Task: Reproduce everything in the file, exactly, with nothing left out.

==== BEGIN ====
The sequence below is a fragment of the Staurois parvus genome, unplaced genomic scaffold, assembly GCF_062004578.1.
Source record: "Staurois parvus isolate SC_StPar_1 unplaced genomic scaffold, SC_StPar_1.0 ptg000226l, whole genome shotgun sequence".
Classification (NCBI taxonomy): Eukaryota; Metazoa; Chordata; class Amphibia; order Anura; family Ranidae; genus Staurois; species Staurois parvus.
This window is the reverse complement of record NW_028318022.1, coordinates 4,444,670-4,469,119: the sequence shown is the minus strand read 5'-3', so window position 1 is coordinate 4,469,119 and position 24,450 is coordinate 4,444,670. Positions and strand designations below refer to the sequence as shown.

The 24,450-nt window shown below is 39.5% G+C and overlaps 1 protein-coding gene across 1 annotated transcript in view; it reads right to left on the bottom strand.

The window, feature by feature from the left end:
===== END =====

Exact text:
The sequence below is a fragment of the Staurois parvus genome, unplaced genomic scaffold, assembly GCF_062004578.1.
Source record: "Staurois parvus isolate SC_StPar_1 unplaced genomic scaffold, SC_StPar_1.0 ptg000226l, whole genome shotgun sequence".
Classification (NCBI taxonomy): Eukaryota; Metazoa; Chordata; class Amphibia; order Anura; family Ranidae; genus Staurois; species Staurois parvus.
This window is the reverse complement of record NW_028318022.1, coordinates 4,444,670-4,469,119: the sequence shown is the minus strand read 5'-3', so window position 1 is coordinate 4,469,119 and position 24,450 is coordinate 4,444,670. Positions and strand designations below refer to the sequence as shown.

The 24,450-nt window shown below is 39.5% G+C and overlaps 1 protein-coding gene across 1 annotated transcript in view; it reads right to left on the bottom strand.

The window, feature by feature from the left end: